Imagine water lapping on a beach or crashing over the side of a boat. Now, think about re-creating that water, realistically, using computer graphics. It’s no small feat—as Disney’s Moana animation team can attest.
Among the most difficult elements to animate are hair, water, and anything else comprising near-infinite individual particles or strands, each with its own mass and affecting the way every other piece behaves. The Walt Disney Company has long been a pioneer of realistic animated hair (a consequence of so many of its characters being animals, monsters, or other shaggy beings) and even 3D-printed hair. With Moana, Disney is tackling the other final frontier in animation: water.
Set in the ancient South Pacific, the film follows Moana, a 16-year-old girl, and a demigod, Maui, as they solve the mystery of why the girl’s ancestors abandoned exploring the oceans. As that brief synopsis suggests, the movie involves a lot of water. In fact, the ocean is a literal character with a personality all its own, befriending Moana as a baby and helping her on her adventures throughout the movie.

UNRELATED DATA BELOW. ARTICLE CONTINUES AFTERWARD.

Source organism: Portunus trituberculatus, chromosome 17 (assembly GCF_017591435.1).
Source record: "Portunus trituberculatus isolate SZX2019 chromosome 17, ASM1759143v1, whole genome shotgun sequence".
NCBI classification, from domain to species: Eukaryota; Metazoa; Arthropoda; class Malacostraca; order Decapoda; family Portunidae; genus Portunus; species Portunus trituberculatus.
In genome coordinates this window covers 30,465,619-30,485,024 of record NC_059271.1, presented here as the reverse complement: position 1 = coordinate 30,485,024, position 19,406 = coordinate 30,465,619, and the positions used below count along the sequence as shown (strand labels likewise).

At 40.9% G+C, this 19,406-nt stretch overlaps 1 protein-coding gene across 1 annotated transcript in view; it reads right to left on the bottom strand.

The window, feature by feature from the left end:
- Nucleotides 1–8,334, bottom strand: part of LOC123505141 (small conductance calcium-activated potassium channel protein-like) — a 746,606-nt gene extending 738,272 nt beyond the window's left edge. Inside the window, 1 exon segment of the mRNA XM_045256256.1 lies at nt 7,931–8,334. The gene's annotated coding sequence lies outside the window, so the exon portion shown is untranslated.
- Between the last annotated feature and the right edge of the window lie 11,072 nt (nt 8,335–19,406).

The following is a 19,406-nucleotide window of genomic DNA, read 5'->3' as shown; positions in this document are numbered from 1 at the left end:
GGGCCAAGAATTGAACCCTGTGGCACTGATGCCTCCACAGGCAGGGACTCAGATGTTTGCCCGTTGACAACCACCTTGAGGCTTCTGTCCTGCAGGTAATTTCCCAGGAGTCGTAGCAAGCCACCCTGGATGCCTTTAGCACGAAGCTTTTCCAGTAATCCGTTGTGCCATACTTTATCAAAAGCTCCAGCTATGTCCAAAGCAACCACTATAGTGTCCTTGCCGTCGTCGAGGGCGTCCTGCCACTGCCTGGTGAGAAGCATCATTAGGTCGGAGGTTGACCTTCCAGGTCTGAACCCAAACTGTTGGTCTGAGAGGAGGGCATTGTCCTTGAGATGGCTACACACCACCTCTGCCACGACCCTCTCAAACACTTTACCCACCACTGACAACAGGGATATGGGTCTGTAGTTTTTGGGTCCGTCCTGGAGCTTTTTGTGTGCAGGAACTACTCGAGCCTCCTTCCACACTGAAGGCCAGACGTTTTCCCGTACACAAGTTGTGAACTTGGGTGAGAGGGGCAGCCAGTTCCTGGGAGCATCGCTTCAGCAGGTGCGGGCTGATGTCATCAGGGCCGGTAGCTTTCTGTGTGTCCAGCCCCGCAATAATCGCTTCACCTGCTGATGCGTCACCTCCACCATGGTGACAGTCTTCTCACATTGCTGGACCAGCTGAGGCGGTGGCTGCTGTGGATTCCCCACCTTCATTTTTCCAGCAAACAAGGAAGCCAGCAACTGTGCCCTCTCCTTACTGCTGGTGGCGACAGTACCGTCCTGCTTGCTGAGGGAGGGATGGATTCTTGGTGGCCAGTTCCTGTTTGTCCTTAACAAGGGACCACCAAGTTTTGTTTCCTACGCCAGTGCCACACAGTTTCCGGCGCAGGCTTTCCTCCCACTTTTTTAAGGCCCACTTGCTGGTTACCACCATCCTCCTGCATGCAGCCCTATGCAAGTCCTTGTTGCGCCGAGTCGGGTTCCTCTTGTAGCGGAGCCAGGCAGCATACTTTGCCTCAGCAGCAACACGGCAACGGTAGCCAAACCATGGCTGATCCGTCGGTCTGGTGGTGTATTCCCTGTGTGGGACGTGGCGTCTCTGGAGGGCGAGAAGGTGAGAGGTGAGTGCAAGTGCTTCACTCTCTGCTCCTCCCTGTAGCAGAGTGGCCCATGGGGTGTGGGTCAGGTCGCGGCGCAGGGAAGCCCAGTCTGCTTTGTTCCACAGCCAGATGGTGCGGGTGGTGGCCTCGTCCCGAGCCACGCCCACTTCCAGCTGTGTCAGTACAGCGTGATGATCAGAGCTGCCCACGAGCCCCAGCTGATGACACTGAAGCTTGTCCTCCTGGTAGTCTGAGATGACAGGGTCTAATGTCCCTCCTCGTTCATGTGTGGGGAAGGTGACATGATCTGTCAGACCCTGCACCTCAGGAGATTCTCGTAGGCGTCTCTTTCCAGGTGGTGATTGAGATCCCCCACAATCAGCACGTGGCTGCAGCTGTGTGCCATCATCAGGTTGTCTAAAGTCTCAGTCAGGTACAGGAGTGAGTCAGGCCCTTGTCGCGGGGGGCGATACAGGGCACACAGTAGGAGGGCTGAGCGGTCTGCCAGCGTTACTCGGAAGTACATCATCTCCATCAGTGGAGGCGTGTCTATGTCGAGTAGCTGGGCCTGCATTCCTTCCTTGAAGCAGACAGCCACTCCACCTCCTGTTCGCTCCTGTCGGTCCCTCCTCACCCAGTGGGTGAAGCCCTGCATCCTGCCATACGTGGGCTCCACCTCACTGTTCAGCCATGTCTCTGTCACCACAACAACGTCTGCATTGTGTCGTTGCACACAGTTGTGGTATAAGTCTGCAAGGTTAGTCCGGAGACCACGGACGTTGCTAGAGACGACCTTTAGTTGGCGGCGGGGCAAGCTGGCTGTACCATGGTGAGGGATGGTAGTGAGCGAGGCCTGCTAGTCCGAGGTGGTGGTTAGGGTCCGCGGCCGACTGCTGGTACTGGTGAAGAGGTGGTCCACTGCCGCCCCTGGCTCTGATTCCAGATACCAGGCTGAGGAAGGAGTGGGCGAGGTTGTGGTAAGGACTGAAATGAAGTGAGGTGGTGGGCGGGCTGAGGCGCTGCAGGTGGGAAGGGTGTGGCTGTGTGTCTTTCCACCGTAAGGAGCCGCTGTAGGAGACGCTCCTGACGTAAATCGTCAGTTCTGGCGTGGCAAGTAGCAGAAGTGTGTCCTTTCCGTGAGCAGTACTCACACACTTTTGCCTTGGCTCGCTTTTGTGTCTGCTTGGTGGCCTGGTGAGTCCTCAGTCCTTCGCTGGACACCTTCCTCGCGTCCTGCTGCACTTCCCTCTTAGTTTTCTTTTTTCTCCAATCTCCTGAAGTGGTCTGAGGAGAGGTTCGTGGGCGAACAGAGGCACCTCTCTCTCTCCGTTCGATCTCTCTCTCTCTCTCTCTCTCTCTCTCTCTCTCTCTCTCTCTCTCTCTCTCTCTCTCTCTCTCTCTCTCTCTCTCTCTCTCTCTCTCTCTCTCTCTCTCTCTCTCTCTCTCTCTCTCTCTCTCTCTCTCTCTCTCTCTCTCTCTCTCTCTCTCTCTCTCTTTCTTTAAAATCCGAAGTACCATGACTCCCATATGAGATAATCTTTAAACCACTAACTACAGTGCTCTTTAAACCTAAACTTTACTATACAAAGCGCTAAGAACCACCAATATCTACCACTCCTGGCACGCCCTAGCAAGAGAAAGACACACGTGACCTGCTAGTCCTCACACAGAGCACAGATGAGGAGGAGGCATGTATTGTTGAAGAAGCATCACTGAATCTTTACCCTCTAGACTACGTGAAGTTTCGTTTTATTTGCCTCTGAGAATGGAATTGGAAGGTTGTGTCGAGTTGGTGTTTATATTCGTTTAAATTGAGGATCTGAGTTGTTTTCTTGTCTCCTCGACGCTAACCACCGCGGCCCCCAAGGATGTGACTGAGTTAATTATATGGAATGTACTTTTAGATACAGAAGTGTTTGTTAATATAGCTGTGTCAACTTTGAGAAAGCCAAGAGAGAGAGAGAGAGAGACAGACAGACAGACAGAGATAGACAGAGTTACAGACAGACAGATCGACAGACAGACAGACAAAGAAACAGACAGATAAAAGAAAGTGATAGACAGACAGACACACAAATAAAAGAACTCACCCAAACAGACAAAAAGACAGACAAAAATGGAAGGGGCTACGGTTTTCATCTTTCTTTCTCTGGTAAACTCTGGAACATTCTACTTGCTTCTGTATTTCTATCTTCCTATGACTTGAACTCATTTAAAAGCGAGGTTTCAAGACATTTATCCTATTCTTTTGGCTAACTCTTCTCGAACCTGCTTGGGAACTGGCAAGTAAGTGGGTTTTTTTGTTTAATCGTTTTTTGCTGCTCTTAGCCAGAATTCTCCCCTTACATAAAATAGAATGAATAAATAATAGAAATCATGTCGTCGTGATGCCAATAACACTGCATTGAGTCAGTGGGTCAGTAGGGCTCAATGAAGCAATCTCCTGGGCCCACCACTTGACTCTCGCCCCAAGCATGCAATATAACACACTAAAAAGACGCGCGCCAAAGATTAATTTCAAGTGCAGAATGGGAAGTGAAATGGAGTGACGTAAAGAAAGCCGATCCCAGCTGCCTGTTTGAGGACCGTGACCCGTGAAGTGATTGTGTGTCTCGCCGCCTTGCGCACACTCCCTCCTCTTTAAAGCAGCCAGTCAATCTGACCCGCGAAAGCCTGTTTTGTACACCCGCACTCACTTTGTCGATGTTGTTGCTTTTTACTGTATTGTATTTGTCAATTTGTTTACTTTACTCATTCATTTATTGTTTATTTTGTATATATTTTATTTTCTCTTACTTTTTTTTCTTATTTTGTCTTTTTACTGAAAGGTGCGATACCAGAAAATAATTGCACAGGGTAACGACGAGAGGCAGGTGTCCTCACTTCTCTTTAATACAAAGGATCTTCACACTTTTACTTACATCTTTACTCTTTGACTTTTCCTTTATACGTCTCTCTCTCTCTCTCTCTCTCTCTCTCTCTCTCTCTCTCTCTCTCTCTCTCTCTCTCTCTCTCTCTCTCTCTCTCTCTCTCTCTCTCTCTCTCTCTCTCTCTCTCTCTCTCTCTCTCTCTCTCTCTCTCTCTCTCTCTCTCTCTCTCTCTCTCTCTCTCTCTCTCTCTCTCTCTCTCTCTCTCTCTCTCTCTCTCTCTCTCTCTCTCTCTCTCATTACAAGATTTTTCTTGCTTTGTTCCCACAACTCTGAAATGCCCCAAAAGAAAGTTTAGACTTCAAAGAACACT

Creating the ocean as a character made the Moana animation challenge twice as hard—the team had to not only program a CGI ocean to behave like real water does (for a cinema-size screen and in 3D, no less), but also give it a personality the real ocean doesn’t have. The task fell to the special-effects team of Hank Driskill (technical supervisor), Kyle Odermatt (visual effects supervisor), Marlon West (co-head of effects), and Dale Mayeda (co-head of effects).
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